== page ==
So I think we’ve tried to encourage more software. You know another example is, we talked about on the last call, was creating a third party interface, allowing a third party to create an interface for IO for video IO and other IO, for media composers.

So as we open it up to that world, we would hope to see more software sales, and as I commented, that does improve our gross margins.

Mark Strauss – J.P. Morgan

Got it. Okay. That’s it for us. Thank you very much.


We’ll go now to Michael Olsen – Piper Jaffray.

Michael Olsen – Piper Jaffray

Thanks. Good afternoon. Just a question about revenue mix. I think this is the first quarter since late ‘08 that video revenue growth outpaced audio revenue growth, and audio revenue growth decelerated in Q3 for the third quarter in a row. Do you think video can continue to grow in the mid to high single digits based on the improving broadcast environment and will audio potentially reaccelerate with the supply chain issues that you mentioned getting worked out?

Gary Greenfield

Ken, you want to comment on that first?

Ken Sexton

Sure. So first off, I’ll talk about the audio, and audio, the audio growth rates were hurt this year due to supply chain as you’d indicated and as I indicated in the call. And we expect to be better positioned or whatever, to really kind of meet the demand in the fourth quarter.

As I said, we did catch up with a lot of it here in the third quarter, but in some cases, people may have delayed orders too because of other backlog. So from that standpoint, I think that audio’s been pretty much of a steady grower over time and I’d expect that, and I’d expect slight upticks and downticks each quarter.

I think on the video side, it was probably hurt more by the downturn that happened in 2009 and I think that we’ve seen indications of our customers recovering and spending more, and in some cases, maybe you know, it takes a while before they start to spend more money, and I think we’re starting to see that.

It’s hard to make a long term prediction off a short term or a one quarter result growth rate, but we’re certainly encouraged by it.

Michael Olsen – Piper Jaffray

Okay. Then another question, as we look out to modeling Q1 operating expense, I was wondering if you could share your approach to NAB this year. Should we expect a large Avid presence at NAB in 2011? I guess maybe one way to look at it is how will it compare to last year?

Gary Greenfield

I think you’ll see a comparable presence. We were very pleased by the turn out of customers at NAB and a number not just on the floor, but scheduled customer meetings. We had a similar experience at IBC a month ago, so customers clearly are willing to take the time to not just come and knock on the doors but have meaningful meetings. So I think you will see at this stage of the game, our plans would be for a comparable presence.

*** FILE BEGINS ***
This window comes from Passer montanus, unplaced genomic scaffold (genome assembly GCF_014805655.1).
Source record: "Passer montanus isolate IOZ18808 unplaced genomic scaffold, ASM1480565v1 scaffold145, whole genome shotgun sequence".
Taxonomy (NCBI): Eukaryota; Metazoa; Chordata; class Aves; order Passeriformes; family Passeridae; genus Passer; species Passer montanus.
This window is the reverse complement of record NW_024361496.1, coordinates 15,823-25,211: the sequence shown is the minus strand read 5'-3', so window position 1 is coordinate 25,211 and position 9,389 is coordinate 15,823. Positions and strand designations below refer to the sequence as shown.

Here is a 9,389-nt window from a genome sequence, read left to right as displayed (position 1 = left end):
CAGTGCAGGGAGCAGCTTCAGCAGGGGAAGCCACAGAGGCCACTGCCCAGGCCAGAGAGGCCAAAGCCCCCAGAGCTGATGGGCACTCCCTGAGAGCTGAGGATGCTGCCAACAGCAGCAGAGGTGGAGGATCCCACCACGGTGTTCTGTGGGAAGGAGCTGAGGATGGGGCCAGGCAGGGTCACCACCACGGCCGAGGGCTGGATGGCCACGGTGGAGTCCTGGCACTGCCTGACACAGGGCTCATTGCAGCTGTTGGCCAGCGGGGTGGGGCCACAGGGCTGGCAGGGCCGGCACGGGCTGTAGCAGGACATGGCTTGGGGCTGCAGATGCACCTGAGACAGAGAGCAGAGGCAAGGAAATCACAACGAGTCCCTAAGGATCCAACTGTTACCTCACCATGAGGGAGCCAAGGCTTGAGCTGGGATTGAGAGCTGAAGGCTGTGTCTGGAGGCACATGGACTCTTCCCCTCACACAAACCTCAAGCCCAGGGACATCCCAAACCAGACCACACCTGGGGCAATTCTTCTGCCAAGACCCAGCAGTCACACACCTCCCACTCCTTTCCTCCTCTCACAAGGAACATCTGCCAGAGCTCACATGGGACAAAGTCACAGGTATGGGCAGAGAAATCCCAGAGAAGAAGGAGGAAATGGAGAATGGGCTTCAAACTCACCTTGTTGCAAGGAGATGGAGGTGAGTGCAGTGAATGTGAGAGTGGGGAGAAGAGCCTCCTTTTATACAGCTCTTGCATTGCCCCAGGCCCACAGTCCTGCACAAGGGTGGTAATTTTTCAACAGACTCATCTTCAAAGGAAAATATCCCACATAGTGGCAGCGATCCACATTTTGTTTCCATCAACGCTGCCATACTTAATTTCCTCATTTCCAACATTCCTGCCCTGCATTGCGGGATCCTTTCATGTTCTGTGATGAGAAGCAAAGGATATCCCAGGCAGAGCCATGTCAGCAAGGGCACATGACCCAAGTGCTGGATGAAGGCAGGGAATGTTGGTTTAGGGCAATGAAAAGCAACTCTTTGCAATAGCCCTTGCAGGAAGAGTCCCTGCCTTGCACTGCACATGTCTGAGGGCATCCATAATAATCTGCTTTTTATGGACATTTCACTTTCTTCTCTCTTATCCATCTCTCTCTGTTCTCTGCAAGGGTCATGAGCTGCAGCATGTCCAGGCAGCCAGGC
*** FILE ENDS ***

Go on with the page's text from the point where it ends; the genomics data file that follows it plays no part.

Michael Olsen – Piper Jaffray

Okay, thanks very much.


And we’ll move now to Andrew Abrams with Avian Securities.

Andrew Abrams – Avian Securities

Hi guys. I just wanted to talk a little bit about the consumer side. Maybe you can kind of walk through what you’re seeing there, why things have been kind of on the weak side and what fourth quarter looks like in terms of the consumer business because that tends to be the better quarter, and what you’re seeing kind of on a longer term basis for that part of the business.

Gary Greenfield

When we speak to the consumer side, Ken commented a little bit when he was talking about the audio/video mix. We did see – we had seen some strength during the first half of the year on the consumer side, and I think there still remains strength out there.

Pinnacle Studio ultimate is an individual SKU as an example did well on the video side. On the audio side we introduce a series of products. We did face during the quarter, and Ken commented on it in the script, a shortage of product, and that had to do with supply chain shortages that we spoke to, and that impacted a couple of areas.

One was the consumer side. I think the macro trends that we’re seeing for our own business are comparable to what one is seeing in the market. We’ve talked to the retailers. The retailers have said they do expect this year to be better than last year, but no one is anticipating to be back at the levels of a couple of years ago.

So we are seeing a trending upward. We’re seeing people starting to not just buy, but buy a larger keyboard instead of a smaller keyboard, that type of activity there. So I’d say that the biggest single thing in the quarter was that we were impacted by some of the supply chain challenges which we identified on the last call.

Andrew Abrams – Avian Securities

If we break out the consumer business now, or what I guess what you would classify as the consumer business, is there a way to balance out what the ratio of hardware to software would be in that part of the business?